The failure cycle causing a shortage of black male teachers

Why are there so few black male teachers? Chris Emdin of Columbia University suggests that a cycle of failure haunts students and their teachers. Students act out, so teachers tighten the rules; more restrictions combined with dull and irrelevant curricula cause students to fail, and teachers quit -- thinking it’s their fault. Emdin raps his Humble Opinion on why the system needs to be changed.

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    Finally: Professor Christopher Emdin teaches at Columbia University's Teachers College.

    He explains why there are so few African-American males teaching our children in tonight's In My Humble Opinion.

  • CHRISTOPHER EMDIN, Columbia University Teachers College:

    So, when "NewsHour" asked me to write and deliver this essay about why there are so few black male teachers, I was excited. I agreed.

    But I then realized that I needed to discuss this issue by presenting it in a way that kind of exemplifies the problem.

    And the problem is that no one's really listening. So, for this essay, you're going to have to listen, but do so in a little bit of a different way.

    See, like some other black cultural values and modes of expression that black male teachers and their students share and have in common, hip-hop is demonized by the public, and then it is devalued in schools.

    So, whether we're talking about dance, dress, slang, entertainment, we have these forms of culture that need to be accepted, with some limits, of course, in schools. And we do that to engage students and then to retain teachers.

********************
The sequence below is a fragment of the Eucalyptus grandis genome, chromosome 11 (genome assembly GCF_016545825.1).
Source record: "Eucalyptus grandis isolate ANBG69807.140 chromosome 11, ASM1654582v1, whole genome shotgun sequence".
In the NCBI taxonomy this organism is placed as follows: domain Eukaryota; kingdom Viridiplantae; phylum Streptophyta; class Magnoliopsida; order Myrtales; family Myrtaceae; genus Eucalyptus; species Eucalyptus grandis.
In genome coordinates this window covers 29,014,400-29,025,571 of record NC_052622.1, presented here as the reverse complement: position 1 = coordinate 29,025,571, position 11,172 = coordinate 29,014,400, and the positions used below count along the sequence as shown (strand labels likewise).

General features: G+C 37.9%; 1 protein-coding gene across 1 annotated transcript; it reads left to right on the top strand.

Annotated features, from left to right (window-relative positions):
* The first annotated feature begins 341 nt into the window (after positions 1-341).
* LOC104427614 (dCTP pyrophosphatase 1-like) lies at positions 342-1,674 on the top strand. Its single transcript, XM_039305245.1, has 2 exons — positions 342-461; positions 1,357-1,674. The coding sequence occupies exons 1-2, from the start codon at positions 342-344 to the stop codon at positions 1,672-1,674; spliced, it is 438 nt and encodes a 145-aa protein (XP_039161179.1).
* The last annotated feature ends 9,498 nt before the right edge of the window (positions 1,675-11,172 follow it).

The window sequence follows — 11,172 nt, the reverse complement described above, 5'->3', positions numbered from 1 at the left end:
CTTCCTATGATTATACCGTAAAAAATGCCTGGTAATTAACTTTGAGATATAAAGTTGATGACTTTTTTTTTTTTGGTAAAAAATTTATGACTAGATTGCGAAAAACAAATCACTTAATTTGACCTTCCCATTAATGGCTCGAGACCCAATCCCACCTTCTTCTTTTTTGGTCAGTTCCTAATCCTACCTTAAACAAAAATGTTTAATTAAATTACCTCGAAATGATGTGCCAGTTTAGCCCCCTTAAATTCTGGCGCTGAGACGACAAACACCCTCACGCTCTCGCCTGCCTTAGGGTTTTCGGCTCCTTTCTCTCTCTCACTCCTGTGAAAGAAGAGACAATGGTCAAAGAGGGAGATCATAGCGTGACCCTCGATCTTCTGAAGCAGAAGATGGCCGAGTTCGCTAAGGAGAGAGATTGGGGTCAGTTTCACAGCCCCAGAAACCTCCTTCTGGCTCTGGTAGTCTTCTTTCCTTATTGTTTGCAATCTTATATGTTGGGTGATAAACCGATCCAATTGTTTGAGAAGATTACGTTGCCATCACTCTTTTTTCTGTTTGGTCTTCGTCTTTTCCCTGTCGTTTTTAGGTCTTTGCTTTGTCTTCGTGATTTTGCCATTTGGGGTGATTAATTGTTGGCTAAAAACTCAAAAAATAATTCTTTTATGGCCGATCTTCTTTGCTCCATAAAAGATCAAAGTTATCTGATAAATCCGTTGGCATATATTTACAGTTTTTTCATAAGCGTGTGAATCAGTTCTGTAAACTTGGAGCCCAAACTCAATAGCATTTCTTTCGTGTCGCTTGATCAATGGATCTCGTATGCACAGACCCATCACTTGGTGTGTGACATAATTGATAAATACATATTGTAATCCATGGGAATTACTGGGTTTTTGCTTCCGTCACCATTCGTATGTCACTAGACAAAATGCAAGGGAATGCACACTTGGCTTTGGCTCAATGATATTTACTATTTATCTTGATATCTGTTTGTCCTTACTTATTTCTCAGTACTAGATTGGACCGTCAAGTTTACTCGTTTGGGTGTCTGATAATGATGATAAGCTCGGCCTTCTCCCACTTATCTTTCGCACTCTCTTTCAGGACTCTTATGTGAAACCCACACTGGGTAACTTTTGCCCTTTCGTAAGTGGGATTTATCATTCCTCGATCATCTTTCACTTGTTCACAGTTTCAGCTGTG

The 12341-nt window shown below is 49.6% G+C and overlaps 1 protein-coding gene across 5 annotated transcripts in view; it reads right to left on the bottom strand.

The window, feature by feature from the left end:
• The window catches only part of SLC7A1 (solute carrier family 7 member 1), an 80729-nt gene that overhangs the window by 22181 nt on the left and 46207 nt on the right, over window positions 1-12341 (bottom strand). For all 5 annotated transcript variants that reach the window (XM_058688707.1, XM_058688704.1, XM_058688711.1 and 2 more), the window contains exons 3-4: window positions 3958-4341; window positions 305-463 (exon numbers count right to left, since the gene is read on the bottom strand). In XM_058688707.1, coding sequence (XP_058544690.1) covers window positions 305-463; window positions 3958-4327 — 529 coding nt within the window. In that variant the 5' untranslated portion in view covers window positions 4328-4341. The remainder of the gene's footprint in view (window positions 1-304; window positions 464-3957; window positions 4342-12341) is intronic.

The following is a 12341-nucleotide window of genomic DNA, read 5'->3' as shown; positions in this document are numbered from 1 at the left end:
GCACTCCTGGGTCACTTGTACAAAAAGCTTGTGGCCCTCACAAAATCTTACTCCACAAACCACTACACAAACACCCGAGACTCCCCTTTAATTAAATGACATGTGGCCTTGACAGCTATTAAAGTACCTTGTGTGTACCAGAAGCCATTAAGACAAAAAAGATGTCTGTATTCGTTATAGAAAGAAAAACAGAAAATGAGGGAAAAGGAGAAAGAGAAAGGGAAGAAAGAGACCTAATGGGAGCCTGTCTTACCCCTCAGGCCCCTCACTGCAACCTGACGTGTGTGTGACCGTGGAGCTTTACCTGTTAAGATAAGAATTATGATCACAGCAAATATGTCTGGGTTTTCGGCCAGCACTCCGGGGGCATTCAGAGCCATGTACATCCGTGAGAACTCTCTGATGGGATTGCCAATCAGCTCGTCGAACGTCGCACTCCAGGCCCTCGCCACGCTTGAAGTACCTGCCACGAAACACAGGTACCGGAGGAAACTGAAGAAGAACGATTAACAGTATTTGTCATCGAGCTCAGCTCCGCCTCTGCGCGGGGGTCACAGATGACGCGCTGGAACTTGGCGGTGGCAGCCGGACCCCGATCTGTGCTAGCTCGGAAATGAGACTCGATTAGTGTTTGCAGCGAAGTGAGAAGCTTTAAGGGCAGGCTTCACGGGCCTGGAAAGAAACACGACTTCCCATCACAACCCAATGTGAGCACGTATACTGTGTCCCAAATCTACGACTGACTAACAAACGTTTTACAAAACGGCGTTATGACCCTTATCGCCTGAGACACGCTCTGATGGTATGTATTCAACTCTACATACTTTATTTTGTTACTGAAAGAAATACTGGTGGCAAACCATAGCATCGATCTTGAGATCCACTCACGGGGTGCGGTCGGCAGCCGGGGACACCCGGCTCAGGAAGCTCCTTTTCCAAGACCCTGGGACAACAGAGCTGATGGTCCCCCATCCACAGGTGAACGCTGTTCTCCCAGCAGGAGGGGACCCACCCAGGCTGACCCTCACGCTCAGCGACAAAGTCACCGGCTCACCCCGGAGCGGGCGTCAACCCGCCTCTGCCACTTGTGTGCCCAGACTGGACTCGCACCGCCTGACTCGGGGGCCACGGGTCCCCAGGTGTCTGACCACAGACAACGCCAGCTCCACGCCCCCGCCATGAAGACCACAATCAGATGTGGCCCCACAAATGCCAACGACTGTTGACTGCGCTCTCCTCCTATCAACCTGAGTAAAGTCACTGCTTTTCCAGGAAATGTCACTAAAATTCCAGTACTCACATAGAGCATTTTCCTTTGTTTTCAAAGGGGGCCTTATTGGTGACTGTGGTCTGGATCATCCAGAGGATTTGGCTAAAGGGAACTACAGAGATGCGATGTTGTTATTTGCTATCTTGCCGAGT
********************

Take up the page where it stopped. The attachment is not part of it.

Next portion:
When they are not accepted, students underperform, teachers get frustrated, and then they leave.

    See, black youth drop out, get suspended at higher rates. Schools react about that fact, so they hire a black face. Black male went through hell, dodged a cell, got a degree. School is excited he got hired. They gave him some mentees.

    Now, these mentees breeze through P.E. with ease, but at best see C's if the course talks degrees or ratio, proportions, because math is boring, the language is anguish. They languish in their performance. Frustrated, they updated their thug image, stuck in the sewage cultural irrelevance created.

    Poor instruction, boring structures. Then I'm called in to rupture. And I'm overwhelmed.

    Yes, I'm black. And the kids are black, too, but what I know is right to do means breaking the school's rules. So we leave the profession in every major city, 40 percent in Chicago, 19 in Philly, really. We can't stand being the teachers that we hated, but they made us suspend them and punish them with bad grades.

    The school system is more diverse than ever, but I never see myself amongst the faculty. And whether I do or not doesn't make much of a difference if you hire me, retire me, and do not change the system.

    Listen, like 50 percent of public school students of color, right? Eighty-two percent of those teachers are, the other, white. Less than 2 percent of those who teach are black males. One in 15 of those same males end up in jail.

    Schools criminalize, and society despises us. For the black male teacher, frustrations rise in us. Now, students respond in anger and hate schools. Then the teachers respond and start tightening up the rules.

    Test prep begets yet even more frustration. I prep them for a test they detest, so they fail it. Then I get blamed and nailed to the cross, as if I'm the cause of it. So, of course, I feel I'm forced to quit.

    The source of this often sits at the precipice of pessimists who get to spit a less legit hypothesis about my grit, when it's obvious that I am forced to fit in a system.

    So, I quit.

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